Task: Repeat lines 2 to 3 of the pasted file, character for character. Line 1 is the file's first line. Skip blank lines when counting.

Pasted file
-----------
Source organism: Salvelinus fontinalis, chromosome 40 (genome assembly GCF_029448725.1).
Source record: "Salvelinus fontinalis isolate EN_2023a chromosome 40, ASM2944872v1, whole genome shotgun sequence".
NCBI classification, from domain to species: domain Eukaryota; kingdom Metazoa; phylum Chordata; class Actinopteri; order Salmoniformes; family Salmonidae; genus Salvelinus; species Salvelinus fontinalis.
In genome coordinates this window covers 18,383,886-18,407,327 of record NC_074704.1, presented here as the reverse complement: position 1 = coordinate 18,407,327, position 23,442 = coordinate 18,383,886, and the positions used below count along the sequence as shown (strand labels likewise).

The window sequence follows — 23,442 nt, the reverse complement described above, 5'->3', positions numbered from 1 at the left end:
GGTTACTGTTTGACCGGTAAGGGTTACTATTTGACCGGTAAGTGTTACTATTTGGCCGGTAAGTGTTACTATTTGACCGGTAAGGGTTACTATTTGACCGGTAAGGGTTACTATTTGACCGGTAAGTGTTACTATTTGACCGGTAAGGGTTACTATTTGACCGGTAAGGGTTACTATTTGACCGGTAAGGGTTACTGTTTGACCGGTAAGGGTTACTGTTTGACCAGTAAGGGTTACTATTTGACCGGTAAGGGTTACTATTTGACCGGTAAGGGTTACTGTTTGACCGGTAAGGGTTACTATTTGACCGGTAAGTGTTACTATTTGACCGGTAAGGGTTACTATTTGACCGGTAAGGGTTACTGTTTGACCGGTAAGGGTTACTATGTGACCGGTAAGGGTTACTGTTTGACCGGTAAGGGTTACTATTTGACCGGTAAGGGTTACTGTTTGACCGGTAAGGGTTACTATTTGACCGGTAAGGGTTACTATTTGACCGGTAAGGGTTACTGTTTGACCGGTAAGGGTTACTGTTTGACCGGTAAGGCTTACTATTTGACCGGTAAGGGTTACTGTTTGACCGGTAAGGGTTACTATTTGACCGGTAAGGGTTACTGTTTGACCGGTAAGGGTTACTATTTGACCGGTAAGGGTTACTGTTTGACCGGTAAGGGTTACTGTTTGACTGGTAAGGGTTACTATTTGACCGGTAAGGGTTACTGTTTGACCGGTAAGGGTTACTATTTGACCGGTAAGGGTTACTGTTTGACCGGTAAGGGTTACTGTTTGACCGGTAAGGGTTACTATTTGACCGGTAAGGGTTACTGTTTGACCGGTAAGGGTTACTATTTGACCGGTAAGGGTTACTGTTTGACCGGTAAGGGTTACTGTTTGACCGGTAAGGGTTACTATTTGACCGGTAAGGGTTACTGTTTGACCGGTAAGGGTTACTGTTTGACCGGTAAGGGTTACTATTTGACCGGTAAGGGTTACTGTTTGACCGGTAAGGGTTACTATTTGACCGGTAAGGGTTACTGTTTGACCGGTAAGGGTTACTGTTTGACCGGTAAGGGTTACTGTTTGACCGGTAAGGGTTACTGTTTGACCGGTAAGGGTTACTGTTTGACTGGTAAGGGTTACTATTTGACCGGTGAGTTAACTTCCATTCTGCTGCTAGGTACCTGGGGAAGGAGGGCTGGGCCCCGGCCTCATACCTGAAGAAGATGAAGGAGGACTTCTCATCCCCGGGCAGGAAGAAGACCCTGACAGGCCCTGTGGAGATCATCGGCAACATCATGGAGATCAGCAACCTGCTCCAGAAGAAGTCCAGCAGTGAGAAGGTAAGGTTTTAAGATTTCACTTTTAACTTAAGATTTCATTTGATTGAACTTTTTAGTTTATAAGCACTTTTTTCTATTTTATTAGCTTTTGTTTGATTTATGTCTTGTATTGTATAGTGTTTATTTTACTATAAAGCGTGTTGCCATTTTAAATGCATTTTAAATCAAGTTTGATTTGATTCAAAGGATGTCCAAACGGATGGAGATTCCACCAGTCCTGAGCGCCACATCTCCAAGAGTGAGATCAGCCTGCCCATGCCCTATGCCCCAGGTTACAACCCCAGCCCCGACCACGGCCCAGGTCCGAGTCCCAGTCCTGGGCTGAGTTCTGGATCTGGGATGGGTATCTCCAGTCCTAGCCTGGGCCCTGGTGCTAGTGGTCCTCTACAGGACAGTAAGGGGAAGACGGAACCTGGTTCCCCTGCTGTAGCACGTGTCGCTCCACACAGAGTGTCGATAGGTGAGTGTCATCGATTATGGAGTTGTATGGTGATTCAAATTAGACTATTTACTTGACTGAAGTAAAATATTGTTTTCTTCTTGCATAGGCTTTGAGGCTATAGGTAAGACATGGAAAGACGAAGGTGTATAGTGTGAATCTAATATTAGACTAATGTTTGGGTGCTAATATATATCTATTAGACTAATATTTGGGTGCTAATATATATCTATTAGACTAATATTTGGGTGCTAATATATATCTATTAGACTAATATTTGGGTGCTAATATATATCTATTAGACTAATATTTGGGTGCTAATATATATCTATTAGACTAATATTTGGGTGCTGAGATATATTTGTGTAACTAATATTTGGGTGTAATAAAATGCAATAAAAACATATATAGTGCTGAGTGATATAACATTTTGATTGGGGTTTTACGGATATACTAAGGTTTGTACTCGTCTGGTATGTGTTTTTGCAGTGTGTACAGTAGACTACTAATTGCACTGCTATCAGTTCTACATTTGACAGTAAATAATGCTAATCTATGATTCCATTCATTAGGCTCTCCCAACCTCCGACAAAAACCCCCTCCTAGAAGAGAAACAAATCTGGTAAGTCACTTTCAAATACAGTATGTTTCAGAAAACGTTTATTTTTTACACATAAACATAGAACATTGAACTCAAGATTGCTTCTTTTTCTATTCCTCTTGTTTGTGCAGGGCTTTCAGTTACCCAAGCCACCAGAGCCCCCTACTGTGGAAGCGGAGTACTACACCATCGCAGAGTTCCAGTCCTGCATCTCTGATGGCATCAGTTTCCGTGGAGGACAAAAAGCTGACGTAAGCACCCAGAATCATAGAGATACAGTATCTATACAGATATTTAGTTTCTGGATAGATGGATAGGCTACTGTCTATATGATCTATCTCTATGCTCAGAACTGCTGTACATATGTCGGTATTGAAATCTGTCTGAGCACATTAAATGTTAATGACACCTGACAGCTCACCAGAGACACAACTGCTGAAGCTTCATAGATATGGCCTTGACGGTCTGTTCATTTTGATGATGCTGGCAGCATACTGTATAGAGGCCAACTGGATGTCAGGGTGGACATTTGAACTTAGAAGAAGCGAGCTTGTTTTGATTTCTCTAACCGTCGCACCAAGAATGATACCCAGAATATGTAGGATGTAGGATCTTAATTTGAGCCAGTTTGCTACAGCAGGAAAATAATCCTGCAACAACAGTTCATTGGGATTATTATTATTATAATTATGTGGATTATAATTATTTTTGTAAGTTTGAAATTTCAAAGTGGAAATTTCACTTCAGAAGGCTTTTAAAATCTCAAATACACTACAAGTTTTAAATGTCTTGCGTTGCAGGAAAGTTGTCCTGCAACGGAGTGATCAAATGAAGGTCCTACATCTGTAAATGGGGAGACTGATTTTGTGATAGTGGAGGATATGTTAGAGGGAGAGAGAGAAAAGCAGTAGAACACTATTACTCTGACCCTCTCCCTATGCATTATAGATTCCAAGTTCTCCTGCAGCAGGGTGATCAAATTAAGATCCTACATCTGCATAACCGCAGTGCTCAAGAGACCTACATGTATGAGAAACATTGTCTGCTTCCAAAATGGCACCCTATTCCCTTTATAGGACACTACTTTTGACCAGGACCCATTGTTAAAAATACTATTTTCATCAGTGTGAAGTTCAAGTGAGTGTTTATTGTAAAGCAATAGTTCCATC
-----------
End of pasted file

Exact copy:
Source record: "Salvelinus fontinalis isolate EN_2023a chromosome 40, ASM2944872v1, whole genome shotgun sequence".
NCBI classification, from domain to species: domain Eukaryota; kingdom Metazoa; phylum Chordata; class Actinopteri; order Salmoniformes; family Salmonidae; genus Salvelinus; species Salvelinus fontinalis.